We are days away from launching the stars of the 2010 growing season - and the greenhouse becomes a nursery as the growing process begins all over again. All that energy and food in a single tiny seed.

5. Planning for the deer fence and the animal fence (for the future pig family.) Clearing the woodland trail of the downed trees from the storms of 2009.

6. Complete work in the new workshop - shelving systems, (reinstall deer head), get all equipment set and ready.


7. Complete new washroom water lines, wall bumpers and shelving.

8. General equipment maintenance.

9. Ongoing design and construction of specialized farm equipment.

The day was overcast and cold. We packed a picnic and ate in the greenhouse. Salads for us all topped with freshly snipped micro-greens and a giant brownie for Bob. Then, a walk through the fields, around the frozen pond, to the edge of the woods and back again. A visit to the chicken coop yielded a dozen fresh eggs for each of us, of different sizes and hues. An egg this fresh and delicious is nothing like it pale supermarket cousin. And as it has no competition from tomatoes or other farm veggies, it dominates the meal on Sunday.



There was barely any snow on the ground and the landscape was mostly monochromatic, from the grey skies to the brown frozen fields and dark Catskill mountain range in the background. It was the sort of day when every detail stands out clearly as there were few distractions. The air was crisp, my fingers froze and it was too cold to try to put on my ice skates, which is fine as the surface of the ice looked uninviting. The stream that feeds the frozen pond flowed out the other end into the neighboring pond and from there, to the Kinderhook Creek. The dam the beavers built this fall, a distant memory along with its engineers. A spring chore will include rebuilding the little wooden footpath that crosses the stream as it exits Katchkie Pond.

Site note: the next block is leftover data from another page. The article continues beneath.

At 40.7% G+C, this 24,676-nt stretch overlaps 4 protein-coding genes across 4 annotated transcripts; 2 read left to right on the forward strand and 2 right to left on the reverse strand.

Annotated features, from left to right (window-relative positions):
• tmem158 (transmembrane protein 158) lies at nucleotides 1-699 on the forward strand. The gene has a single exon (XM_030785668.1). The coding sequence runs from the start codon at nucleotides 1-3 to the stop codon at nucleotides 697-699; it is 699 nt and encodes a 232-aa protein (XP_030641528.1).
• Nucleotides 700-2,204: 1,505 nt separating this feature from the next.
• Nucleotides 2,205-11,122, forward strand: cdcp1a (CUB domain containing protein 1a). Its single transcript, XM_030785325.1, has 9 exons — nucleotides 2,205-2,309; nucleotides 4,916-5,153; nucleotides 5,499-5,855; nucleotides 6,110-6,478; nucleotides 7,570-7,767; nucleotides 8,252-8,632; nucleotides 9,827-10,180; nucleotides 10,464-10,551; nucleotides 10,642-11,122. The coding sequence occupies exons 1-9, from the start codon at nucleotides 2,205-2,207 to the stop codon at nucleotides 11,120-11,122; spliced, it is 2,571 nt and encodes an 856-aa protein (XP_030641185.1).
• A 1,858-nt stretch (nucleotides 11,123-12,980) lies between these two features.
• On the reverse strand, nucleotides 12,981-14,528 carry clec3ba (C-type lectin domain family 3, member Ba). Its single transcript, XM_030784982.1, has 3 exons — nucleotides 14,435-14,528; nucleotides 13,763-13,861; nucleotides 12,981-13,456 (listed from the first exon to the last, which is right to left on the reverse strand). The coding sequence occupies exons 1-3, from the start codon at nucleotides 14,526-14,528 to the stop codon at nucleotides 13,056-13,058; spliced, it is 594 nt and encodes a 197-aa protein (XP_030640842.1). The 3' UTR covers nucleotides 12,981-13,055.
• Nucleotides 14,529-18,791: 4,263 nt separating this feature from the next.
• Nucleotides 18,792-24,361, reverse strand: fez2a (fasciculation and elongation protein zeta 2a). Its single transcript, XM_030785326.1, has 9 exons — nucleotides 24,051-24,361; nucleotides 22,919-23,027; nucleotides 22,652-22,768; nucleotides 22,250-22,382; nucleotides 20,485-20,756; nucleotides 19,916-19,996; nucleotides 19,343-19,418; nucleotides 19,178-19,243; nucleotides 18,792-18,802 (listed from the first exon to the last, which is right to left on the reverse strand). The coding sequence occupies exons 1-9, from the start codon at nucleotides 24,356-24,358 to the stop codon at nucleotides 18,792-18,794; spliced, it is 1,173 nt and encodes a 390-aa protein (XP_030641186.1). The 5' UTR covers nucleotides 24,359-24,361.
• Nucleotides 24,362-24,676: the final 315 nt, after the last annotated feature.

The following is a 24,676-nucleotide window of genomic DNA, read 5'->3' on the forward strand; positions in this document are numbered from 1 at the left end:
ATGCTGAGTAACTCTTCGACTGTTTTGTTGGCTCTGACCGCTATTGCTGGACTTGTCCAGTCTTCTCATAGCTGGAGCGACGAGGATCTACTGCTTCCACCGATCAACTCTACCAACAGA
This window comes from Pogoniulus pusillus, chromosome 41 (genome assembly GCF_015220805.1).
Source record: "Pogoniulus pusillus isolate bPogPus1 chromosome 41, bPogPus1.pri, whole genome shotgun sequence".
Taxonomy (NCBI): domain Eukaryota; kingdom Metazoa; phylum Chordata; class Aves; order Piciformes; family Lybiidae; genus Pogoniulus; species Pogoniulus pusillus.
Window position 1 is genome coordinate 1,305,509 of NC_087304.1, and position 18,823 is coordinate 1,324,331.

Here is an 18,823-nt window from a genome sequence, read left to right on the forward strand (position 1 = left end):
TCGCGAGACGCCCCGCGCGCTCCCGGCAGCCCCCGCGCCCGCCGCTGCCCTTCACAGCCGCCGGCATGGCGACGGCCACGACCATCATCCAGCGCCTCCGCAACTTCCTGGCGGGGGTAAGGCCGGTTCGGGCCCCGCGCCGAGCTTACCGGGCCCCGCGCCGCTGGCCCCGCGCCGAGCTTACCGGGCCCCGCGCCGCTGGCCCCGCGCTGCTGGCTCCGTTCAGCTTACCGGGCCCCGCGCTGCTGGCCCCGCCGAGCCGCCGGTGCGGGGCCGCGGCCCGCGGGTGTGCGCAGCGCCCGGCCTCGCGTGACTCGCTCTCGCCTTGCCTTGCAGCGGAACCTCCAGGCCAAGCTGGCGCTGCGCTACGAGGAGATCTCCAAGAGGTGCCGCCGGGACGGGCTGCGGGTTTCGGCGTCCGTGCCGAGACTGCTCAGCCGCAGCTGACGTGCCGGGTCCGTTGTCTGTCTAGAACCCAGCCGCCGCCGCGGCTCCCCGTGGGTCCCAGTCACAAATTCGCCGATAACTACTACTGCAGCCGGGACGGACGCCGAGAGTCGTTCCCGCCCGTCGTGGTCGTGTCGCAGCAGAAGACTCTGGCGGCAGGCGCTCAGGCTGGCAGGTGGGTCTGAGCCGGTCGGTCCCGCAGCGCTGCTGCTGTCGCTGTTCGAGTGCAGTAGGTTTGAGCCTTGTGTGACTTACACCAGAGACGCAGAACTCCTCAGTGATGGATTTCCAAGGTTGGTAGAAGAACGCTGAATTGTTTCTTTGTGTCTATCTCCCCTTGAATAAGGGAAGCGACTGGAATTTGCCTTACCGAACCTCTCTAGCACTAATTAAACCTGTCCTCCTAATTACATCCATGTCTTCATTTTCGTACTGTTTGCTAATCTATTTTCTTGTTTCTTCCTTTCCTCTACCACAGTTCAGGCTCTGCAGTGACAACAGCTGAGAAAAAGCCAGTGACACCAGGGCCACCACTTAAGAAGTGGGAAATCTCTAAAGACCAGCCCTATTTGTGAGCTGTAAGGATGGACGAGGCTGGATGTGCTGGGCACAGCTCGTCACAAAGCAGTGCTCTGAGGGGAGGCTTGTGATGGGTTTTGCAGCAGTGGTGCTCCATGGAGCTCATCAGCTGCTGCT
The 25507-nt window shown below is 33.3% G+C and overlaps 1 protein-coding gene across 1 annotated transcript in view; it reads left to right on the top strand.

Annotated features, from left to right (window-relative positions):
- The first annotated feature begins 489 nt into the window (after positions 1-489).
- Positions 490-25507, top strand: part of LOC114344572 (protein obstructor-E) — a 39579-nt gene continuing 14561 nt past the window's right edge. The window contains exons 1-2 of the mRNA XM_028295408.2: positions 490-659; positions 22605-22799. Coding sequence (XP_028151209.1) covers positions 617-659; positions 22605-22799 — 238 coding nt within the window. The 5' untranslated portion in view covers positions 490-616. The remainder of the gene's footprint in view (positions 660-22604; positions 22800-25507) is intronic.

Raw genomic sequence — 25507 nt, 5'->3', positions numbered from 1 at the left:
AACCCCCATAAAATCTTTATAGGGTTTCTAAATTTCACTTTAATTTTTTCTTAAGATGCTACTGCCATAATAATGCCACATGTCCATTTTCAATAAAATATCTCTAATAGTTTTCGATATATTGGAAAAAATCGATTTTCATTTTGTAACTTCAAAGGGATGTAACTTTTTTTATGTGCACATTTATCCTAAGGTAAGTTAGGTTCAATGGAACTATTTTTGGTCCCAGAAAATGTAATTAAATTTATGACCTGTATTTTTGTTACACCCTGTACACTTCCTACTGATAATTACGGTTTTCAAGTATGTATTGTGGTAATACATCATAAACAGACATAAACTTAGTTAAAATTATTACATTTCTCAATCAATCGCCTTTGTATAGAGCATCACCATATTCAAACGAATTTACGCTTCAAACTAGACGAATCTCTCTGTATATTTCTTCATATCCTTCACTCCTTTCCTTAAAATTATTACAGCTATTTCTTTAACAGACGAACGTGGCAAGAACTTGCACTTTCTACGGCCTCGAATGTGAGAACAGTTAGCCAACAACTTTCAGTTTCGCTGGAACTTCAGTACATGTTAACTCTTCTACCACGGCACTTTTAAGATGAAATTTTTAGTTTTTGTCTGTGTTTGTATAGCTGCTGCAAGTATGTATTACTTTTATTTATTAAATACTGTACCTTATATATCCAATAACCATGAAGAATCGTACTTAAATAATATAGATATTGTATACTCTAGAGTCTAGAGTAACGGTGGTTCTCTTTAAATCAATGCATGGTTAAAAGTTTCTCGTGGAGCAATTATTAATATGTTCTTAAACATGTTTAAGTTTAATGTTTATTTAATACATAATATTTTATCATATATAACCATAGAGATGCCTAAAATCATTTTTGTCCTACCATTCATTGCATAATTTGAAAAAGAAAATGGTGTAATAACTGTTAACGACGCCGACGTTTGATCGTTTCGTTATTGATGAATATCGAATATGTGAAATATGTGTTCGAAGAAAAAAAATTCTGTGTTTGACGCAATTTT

It was a day of chatting - hearing about Bob's decorating plans for the house, sorely in need of some TLC. In fact, this farmer has plans this coming Sunday to resurface all the kitchen cabinets as phase one of his home renovation.

The home improvement bug, on top of the never-ending list of farm building challenges that Bob creates and accomplishes must be a sign that Spring is in the air - a signal of optimism and renewal. It is an ambitious list to accomplish in 32 days, but then again, that is what defines life on a farm: A never ending list of chores; on-going construction, renovation, repair and revision; and above all else, thinking and dreaming. In what will seem like 32 seconds, wintertime chores will have to be accomplished or set aside for next year, as the long list of growing season tasks takes precedence.

And we will collectively remark with a deep sigh - Where did the quiet months of winter go?